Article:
I'm a bit embarrassed that it took me so long to read this. The trade paperback was too heavy to carry around and there were other books to read, and now it's been a lot of years and the pages are starting to yellow at the edges. When I finally sat down to read it, I couldn't put it down. There's a reason it won the Pulitzer Prize: It's brilliant.

Clay is Sammy Klayman, a Jewish teen in Brooklyn, dreaming of a career in comic books. The year is 1939 and the success of National's new superhero, Superman, has other publishers looking for their own superheroes. Sammy can write, but his art hovers around ordinary. Enter his newly arrived cousin Josef Kavalier, from Prague. Joe has studied magic and illusion and is obsessed with bringing his parents and younger brother to safety in the US. Joe is also a brilliant artist and together, they create The Escapist, which they present to Sammy's boss at a novelty company. Suddenly, the novelty company is in the comic book business.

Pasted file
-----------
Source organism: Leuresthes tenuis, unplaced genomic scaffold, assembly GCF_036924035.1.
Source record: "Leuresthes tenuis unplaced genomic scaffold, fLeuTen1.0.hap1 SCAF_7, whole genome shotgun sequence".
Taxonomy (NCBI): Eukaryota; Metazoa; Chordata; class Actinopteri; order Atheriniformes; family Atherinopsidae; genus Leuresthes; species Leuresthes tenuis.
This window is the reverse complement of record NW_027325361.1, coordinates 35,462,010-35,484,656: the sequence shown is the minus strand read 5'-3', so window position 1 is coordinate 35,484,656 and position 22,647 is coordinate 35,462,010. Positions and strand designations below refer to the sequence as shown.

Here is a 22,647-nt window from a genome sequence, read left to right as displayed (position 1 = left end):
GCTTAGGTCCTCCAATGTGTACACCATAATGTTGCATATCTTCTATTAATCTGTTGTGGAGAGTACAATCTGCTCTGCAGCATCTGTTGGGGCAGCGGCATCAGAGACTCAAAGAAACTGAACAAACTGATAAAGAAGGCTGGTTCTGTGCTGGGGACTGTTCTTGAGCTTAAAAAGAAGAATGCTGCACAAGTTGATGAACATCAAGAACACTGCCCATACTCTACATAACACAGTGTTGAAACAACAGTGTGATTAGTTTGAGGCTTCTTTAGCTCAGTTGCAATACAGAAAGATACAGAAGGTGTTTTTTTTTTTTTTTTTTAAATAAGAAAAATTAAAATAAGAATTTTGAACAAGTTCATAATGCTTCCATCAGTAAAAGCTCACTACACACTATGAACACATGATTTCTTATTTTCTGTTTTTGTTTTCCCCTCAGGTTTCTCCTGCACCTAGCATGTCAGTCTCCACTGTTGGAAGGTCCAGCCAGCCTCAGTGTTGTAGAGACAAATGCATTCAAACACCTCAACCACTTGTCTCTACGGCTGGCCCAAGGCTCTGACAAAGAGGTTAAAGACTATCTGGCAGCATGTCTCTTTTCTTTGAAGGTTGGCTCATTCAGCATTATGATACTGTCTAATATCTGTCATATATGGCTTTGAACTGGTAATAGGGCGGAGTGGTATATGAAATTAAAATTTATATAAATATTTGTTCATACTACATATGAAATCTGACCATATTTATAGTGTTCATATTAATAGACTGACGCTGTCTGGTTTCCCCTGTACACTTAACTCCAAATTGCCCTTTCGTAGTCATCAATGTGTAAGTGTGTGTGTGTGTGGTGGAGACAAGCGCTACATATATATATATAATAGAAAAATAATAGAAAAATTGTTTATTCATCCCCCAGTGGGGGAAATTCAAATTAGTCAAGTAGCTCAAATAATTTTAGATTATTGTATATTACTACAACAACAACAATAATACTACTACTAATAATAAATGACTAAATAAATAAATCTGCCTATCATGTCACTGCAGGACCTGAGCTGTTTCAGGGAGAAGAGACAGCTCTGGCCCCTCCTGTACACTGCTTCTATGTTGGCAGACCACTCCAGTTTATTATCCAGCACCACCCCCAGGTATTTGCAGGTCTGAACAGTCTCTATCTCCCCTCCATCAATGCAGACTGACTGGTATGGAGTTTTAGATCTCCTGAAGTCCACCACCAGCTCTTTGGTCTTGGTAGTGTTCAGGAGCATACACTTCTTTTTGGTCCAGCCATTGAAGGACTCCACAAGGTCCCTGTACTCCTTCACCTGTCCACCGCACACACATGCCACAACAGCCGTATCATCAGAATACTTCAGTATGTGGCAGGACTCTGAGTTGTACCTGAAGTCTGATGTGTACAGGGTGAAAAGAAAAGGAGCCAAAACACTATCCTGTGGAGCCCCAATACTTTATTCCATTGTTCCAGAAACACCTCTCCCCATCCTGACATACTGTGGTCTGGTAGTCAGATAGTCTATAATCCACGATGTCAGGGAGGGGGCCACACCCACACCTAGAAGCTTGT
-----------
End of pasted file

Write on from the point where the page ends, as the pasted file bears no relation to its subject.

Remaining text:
Though successful, the cousins make a tiny fraction of the money their comic book creations earn for their publisher, to whom they'd sold their rights for a pittance. Chabon's prose seems effortless as he takes us through hope and disappointment, telling the coming-of-age story of these two cousins against the backdrop of World War II and the Holocaust, as well as an exploration of popular culture and mid-20th Century New York City. Chabon did his research and I had to look up a number of characters to see if they were/had been real or not. This is a long book I didn't want to end. I love Sammy and Joe and Rosa, the woman Joe fell in love with. Thanks to Chabon's narrative voice, I quickly became emotionally invested in their lives and as I closed the book on the last page, I wanted to know what came next. That's the best compliment I can give a book. To anyone who hasn't yet read it, give it a try.